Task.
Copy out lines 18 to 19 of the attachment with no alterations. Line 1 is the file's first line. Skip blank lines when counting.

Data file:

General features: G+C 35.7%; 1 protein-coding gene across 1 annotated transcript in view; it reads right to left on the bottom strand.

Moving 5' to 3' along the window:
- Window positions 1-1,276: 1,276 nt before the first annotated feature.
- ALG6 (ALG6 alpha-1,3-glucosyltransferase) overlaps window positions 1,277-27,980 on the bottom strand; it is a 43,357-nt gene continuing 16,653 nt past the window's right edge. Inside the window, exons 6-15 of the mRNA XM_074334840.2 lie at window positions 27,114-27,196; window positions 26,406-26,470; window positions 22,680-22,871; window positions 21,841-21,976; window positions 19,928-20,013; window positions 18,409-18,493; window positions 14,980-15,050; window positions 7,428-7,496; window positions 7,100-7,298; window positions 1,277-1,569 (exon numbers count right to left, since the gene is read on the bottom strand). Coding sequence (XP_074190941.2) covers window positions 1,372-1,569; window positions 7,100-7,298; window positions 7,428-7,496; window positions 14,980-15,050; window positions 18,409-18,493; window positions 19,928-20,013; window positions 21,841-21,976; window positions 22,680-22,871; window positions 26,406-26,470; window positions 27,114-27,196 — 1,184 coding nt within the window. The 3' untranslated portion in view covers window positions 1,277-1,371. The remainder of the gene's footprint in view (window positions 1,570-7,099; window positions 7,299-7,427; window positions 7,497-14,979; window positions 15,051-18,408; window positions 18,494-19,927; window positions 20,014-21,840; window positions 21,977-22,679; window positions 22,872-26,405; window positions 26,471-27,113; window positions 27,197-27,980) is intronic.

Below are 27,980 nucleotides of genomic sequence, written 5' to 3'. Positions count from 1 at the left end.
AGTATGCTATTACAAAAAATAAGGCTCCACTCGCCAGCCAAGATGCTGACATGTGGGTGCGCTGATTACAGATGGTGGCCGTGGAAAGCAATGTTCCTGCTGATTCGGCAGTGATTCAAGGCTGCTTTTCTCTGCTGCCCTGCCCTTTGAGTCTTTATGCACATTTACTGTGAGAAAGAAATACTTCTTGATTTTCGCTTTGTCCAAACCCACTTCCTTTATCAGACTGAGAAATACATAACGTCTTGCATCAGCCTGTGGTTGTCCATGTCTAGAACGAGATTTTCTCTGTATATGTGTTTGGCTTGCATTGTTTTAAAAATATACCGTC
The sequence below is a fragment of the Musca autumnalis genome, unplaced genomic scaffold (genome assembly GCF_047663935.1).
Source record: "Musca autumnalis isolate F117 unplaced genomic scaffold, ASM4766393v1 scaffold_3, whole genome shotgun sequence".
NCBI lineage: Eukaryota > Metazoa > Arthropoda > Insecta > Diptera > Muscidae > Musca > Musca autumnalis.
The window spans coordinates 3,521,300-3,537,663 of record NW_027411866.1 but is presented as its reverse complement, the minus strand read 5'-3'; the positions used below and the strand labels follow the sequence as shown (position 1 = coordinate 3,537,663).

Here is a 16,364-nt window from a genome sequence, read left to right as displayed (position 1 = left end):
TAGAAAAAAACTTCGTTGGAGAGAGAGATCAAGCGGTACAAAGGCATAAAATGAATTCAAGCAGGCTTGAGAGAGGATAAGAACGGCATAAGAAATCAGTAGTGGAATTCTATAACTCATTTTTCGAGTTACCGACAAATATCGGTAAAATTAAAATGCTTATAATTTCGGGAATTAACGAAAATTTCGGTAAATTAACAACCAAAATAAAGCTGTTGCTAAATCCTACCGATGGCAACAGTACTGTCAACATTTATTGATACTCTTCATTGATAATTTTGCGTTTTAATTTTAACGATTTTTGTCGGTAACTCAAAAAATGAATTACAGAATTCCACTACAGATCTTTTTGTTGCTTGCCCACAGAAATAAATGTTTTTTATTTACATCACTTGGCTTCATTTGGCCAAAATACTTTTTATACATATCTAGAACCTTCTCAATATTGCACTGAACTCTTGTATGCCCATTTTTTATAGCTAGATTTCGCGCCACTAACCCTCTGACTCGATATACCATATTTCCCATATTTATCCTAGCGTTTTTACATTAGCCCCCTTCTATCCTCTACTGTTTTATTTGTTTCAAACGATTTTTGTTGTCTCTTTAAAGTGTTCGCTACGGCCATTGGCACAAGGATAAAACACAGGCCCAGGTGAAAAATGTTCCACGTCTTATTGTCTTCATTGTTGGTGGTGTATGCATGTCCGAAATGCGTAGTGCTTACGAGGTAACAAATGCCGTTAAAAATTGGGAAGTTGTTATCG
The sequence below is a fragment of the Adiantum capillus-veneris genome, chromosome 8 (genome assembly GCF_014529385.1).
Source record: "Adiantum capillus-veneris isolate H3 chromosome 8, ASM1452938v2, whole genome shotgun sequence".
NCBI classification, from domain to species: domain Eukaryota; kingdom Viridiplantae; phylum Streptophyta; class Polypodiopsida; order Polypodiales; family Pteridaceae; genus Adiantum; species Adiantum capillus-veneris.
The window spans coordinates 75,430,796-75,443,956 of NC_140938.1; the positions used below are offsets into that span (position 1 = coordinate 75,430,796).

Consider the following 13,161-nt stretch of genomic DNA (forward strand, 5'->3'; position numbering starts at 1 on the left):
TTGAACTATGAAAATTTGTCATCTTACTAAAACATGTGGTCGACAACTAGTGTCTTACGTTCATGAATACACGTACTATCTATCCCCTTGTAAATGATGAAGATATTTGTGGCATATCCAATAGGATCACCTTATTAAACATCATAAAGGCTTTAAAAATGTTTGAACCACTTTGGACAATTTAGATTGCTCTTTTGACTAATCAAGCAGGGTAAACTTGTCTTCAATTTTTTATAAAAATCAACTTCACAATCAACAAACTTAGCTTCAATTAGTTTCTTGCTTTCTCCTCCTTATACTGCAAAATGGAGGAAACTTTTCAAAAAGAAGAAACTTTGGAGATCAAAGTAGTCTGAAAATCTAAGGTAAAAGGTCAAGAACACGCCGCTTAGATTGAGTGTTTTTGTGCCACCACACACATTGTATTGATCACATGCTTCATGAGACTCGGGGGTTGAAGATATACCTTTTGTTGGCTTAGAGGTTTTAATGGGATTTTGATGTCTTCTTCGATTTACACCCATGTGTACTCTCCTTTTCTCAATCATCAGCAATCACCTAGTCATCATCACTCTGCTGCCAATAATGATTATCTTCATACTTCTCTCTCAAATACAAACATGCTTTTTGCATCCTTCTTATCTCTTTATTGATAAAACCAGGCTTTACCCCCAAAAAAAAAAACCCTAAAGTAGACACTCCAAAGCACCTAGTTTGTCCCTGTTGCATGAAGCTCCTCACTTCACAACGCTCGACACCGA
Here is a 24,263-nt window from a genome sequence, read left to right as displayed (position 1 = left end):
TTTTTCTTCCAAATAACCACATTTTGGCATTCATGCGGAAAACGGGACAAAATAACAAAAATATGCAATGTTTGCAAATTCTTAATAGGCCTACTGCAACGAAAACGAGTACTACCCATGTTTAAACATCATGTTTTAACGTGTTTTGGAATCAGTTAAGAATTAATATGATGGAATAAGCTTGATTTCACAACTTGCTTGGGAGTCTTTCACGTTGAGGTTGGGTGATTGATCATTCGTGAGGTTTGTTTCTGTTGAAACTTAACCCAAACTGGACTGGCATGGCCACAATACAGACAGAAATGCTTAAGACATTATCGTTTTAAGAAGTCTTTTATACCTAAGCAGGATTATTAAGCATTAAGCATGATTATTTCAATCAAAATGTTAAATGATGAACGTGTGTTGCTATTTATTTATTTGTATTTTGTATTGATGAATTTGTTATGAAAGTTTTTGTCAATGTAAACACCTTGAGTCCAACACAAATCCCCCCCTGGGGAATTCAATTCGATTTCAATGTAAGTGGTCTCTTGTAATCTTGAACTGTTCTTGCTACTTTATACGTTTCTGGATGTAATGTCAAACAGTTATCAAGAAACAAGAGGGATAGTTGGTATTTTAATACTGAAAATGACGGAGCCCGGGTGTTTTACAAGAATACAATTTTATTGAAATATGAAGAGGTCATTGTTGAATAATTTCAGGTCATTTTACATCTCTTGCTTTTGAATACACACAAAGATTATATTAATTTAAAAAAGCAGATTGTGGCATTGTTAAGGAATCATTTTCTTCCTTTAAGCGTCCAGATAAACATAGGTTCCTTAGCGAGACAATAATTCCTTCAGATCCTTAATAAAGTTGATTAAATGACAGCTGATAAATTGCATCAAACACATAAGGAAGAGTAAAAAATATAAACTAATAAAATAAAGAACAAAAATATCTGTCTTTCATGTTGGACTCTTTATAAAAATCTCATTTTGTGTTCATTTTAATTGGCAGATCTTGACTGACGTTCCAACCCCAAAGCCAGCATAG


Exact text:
TTGAACTATGAAAATTTGTCATCTTACTAAAACATGTGGTCGACAACTAGTGTCTTACGTTCATGAATACACGTACTATCTATCCCCTTGTAAATGATGAAGATATTTGTGGCATATCCAATAGGATCACCTTATTAAACATCATAAAGGCTTTAAAAATGTTTGAACCACTTTGGACAATTTAGATTGCTCTTTTGACTAATCAAGCAGGGTAAACTTGTCTTCAATTTTTTATAAAAATCAACTTCACAATCAACAAACTTAGCTTCAATTAGTTTCTTGCTTTCTCCTCCTTATACTGCAAAATGGAGGAAACTTTTCAAAAAGAAGAAACTTTGGAGATCAAAGTAGTCTGAAAATCTAAGGTAAAAGGTCAAGAACACGCCGCTTAGATTGAGTGTTTTTGTGCCACCACACACATTGTATTGATCACATGCTTCATGAGACTCGGGGGTTGAAGATATACCTTTTGTTGGCTTAGAGGTTTTAATGGGATTTTGATGTCTTCTTCGATTTACACCCATGTGTACTCTCCTTTTCTCAATCATCAGCAATCACCTAGTCATCATCACTCTGCTGCCAATAATGATTATCTTCATACTTCTCTCTCAAATACAAACATGCTTTTTGCATCCTTCTTATCTCTTTATTGATAAAACCAGGCTTTACCCCCAAAAAAAAAAACCCTAAAGTAGACACTCCAAAGCACCTAGTTTGTCCCTGTTGCATGAAGCTCCTCACTTCACAACGCTCGACACCGA
Here is a 24,263-nt window from a genome sequence, read left to right as displayed (position 1 = left end):